On January 5th, 2016 I wrote:
We are at a Couchsurfer’s house named Sarmach, in Allende. As usual he (and his sister), are ridiculously kind and generous. They brought us to a restaurant immediately after we arrived at their house. They took us to a store so we could get some warmer supplies [we’ve been pretty darn cold these past few days!]. They let Dagan buy a blanket, but insisted on giving me a sweater from their house, as well as a ‘tuk’ [a warm hat] for Dagan.
The houses and restaurants were all cold (again, no central heating), so by the late afternoon I was cold through and through. But I finally warmed up once we took a nap in the evening, under piles of thick, warm covers.
I dreamt I looked into my own eyes. I was afraid to hold eye contact with myself, but I finally did. Than I embraced myself. I felt what it was like to hug me. The “other” me started crying. I could feel my back move as I cried. And I realized I was crying too.
I look to this dream as some progress on my path of self love.
I am in Rayones today. The sun is shining brightly on the faces of the enormous mountains that surround me on all sides. Tufted titmouses are singing in their Southern, mountain accents. The fronts of their little mohawks are black, and around the base of their beaks is white. [Different than Austin titmouses]
Yesterday Sarmach and Co. drove us up the long, winding mountain road to this town. They brought us to a small restaurant, which also turned out to have two rooms, one of which we stayed in last night.
When we were driving here, just at the base of the first mountain, a new road had been put in. But you couldn’t drive on it yet. There was a big pile of dirt blocking the entrance, with construction signs perched on top. But the side dirt road that would take you around was blocked by a huge semi truck that got stuck in the mud.
Cars and pick ups were turning around at various points on the dirt road, or they had just given up and parked somewhere. We turned around as well, and parked in front of the dirt pile.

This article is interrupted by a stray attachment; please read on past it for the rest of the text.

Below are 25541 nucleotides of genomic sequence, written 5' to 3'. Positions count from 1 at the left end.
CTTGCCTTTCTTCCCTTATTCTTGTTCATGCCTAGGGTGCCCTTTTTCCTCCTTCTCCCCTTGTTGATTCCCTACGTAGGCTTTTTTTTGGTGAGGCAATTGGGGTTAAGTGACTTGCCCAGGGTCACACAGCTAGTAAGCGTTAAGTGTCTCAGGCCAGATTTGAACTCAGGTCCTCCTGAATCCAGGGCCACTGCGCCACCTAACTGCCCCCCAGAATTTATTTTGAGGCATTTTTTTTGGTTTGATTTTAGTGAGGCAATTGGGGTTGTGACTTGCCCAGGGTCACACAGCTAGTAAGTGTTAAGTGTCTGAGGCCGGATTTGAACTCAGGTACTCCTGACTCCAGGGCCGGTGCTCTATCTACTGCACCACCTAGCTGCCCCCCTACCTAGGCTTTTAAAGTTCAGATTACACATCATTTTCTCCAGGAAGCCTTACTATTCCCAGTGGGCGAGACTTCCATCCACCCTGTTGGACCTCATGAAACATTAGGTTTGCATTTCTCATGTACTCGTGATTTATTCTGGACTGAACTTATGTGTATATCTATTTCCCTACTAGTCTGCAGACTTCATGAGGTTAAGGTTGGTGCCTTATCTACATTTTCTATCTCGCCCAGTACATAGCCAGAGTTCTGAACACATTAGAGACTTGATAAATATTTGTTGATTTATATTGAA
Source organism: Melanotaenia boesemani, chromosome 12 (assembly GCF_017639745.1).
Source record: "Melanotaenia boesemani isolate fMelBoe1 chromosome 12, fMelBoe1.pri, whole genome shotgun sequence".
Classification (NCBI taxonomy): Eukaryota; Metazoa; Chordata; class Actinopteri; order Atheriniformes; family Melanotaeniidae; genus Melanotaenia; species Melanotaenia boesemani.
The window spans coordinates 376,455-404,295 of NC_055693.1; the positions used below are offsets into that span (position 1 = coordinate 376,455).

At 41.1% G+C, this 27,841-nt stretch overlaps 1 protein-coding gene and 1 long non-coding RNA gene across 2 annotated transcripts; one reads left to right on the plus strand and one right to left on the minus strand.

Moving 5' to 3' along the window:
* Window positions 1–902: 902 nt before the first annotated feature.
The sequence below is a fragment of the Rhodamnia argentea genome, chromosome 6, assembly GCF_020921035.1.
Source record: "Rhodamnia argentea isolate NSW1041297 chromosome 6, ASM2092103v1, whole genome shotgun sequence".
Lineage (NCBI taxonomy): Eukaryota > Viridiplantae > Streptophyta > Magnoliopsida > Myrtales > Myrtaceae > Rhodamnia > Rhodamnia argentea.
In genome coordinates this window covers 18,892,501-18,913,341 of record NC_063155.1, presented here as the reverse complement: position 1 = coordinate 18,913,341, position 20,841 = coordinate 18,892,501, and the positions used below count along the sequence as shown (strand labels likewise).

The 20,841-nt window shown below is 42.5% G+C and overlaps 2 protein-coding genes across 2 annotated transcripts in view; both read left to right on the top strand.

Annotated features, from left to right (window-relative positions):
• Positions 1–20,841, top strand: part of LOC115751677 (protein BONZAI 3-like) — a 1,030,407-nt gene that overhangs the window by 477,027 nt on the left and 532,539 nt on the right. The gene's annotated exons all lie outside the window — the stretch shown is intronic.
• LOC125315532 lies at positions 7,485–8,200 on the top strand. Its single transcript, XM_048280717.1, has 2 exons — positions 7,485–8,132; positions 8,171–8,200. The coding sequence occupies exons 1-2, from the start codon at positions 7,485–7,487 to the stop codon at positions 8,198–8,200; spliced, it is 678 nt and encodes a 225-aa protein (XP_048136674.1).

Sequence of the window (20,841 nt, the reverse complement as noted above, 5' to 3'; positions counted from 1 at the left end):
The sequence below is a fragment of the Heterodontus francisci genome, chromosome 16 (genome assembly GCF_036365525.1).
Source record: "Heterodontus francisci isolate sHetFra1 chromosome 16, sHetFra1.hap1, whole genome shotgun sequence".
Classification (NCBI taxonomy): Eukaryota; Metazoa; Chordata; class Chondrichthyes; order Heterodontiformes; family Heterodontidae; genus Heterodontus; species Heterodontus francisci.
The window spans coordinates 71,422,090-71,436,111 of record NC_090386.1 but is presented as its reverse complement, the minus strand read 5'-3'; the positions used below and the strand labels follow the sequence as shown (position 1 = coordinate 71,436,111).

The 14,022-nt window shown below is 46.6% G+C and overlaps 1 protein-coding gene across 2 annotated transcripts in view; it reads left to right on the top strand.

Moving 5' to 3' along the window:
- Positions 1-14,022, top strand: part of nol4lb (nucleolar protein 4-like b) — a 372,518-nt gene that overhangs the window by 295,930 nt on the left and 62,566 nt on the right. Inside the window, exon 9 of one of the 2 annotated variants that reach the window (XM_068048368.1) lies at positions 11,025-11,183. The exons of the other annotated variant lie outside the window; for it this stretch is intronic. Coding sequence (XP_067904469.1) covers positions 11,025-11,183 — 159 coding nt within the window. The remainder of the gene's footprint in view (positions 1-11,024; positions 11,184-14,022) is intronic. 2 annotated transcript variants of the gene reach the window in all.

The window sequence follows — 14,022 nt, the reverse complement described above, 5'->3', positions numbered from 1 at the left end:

Without hesitation, Sarmach got out and grabbed his archaeological pick [he likes to dig for dinosaur bones, of which there are many to be found in these mountains, he told us]. He began to attack the dirt pile with his small pick. This spurred the other Mexican guys who had been standing around into action. They seized the constructions signs and wielded them like alien shovels. The girls (and me and Dagan) grabbed at random stones or clumps and tossed them aside.
When enough dirt had been cleared, we got back into Sarmach’s Explorer and drove through, creating a path for the smaller cars.
There was another dirt blockade on the other end of the section of new pavement, but Sarmach dropped down the side of it and around.
I hope the semi-truck will be gone when they return, because I wasn’t sure how they would climb back up onto the road on their way back, without having to dig through another dirt pile.
Last night, while I was journaling in my tent with my light on, I heard the sound of a car coming up the mountain road.
“Do you hear that?” Dagan asked.
It was the only car we’d heard since the one pick up that passed us at the beginning of our ride from Rayones to Galeana.
“Yeah,” I said, quickly switching off my light. “I turned my light off.”
We’d left Rayones around 1:30 pm that day, knowing that maybe we couldn’t make it all the way to Galeana before dark, but that camping would be an option.
The only road between Rayones and Galeana cuts through the mountains, and is rutted dirt. Some places large boulders lay across the path, other parts there are steep drop offs along one side, and then there’s even the occasional cow. We didn’t see any houses once we left Rayones. Just mountains, some distant caves, and enormous cactuses of many varieties.
At around 3:30, my back rack started making funny noises. I kept stopping to investigate, when I finally discovered the bolt holding my rack on the frame (and, consequently, all my sh**) had snapped in half. One side of the rack was dangling, so to speak.
Dagan had pulled over to wait for me, and was feeding us oranges.
“My bolt broke,” I told him. “And I don’t have another one.” I swore. “Watson, the bass player for our band, is also a cycle tourist, and he told me I should have a bag of extra bolts, screws, etc. But I didn’t have any bolts at my house, so I just brought screws.”
“I’m eating another orange,” Dagan replied. “You want one?”
“I’ll eat one after I fix this.”
I dug into my panniers and found my bag with lube, screws and a spoke wrench.